Fairbanks Removed from Watch Status

Fitch Ratings has removed Fairbanks Capital Corp.'s servicer ratings from "rating watch negative" status, where they were placed last October following widely publicized accusations of improper loan servicing and collection practices.

And while Fairbanks reached a settlement regarding those complaints with federal regulators last fall, several states still have outstanding "inquiries" into the Fairbanks case, Fitch noted.

Fitch said Fairbanks is working closely with these remaining states and has established reserves for estimated damages, though it is impossible to predict the financial impact of these unresolved investigations, the rating agency noted in its recent report on Fairbanks. However, Fitch senior director Kathleen Tillwitz said Fairbanks' previous settlements have fallen within its estimated range of costs.

Fitch plans to monitor Fairbanks and conduct another onsite review in six months, at which point Fitch will analyze whether or not any upgrades are warranted.

"At this current time, we are just removing them from negative watch based on all of the changes that they have made," Ms. Tillwitz said. "The process and procedural changes appear to be working."

Fairbanks CEO James Ozanne, in a written statement, said the company is encouraged by the action of Fitch Ratings.

"We have made significant improvements across Fairbanks' loan servicing operations, putting in place what we believe are leading edge practices for the nonprime servicing industry. Through regular reviews, we believe Fitch, and others, will be able to measure the increasingly positive effects of these changes," Mr. Ozanne said.

Fitch affirmed Fairbanks "RPS3-minus" residential primary servicer ratings for subprime and home equity products and "RPS3" rating for alt-A loans as well as its "RSS3" rating as a special servicer.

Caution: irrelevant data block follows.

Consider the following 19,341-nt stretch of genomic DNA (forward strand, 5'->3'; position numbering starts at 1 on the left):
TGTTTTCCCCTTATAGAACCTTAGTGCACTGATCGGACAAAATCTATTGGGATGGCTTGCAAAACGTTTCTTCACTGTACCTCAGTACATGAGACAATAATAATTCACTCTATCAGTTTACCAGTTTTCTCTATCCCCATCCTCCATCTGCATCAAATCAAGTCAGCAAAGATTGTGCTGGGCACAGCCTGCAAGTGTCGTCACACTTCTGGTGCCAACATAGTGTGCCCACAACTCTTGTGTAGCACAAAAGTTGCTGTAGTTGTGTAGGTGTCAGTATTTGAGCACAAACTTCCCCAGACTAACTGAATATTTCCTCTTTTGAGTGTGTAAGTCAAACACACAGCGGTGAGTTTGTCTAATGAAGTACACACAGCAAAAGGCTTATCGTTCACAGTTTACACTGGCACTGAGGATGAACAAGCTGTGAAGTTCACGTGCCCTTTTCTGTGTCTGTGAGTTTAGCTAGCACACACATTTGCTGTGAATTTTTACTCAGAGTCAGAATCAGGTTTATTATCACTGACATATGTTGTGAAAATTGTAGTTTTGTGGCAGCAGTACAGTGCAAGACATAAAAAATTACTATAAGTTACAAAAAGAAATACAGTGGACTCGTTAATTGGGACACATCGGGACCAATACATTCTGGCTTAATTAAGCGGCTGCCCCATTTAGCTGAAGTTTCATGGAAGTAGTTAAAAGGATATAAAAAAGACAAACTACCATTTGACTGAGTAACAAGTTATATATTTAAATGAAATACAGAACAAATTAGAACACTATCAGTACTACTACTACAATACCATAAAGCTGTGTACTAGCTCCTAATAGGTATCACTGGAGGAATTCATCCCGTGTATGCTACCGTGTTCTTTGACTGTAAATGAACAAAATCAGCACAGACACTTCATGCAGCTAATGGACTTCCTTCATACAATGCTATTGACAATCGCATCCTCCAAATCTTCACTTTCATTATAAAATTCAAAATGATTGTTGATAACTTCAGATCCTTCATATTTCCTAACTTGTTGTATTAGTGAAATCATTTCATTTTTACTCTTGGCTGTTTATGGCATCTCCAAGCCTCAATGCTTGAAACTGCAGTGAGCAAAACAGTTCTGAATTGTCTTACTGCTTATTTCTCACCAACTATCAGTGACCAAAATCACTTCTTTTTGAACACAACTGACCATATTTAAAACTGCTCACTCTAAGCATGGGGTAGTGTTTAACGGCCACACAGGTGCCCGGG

Fitch said the rating action is the result of an onsite review of Fairbanks three servicing facilities, located in Utah, Florida and Pennsylvania. Fairbanks is scheduled to close its Austin, Texas, facility at the end of March.

Fitch officials concluded that the restructured senior management team has identified, initiated, and in many cases completed making changes needed to correct the deficiencies noted in Fitch's prior review, conducted in May of last year.

In addition, to address a concern that Fitch identified at a later date, Fairbanks revised its thresholds for properties requiring reconciliation of broker price opinion values to be more consistent with industry standards. Fitch had criticized an earlier Fairbanks policy of dealing with a backlog of BPO orders by pushing them through to foreclosure without a new valuation estimate.

Reforms that have been made include systems upgrades, compliance training, increased internal audits, a new department that reviews loans prior to foreclosure, implementation of a consumer advocacy department, enhanced oversight and controls to ensure timely posting of payments, and a one-call resolution approach to customer service, Fitch said.

In November of last year, Fairbanks entered into a $40 million settlement with the Federal Trade Commission and the Department of Housing and Urban Development to settle charges that the company engaged in overly aggressive collection practices and charged improper fees to borrowers. That investigation was sparked by news reports in Maryland that led to political pressure on federal regulators to conduct an investigation.

Fitch later reduced Fairbanks servicer ratings, which had at one time been among the top in the industry.

"Fairbanks has made substantial progress in a very short time and to date the audit results, performed by independent parties, have been encouraging, which has resulted in Fitch removing them from Rating Watch Negative," the rating agency said in its report.

Another issue Fairbanks will have to deal with is its shrinking portfolio. The company's ability to acquire new business has been hampered by the ongoing controversy.

Fairbanks specializes in the servicing and resolution of subprime, alt-A, home equity and nonperforming residential loans. At the end of last year, Fairbanks' servicing portfolio consisted of 423,000 loans for over $40.9 billion, a decline of 24% in the number of loans from a year earlier.

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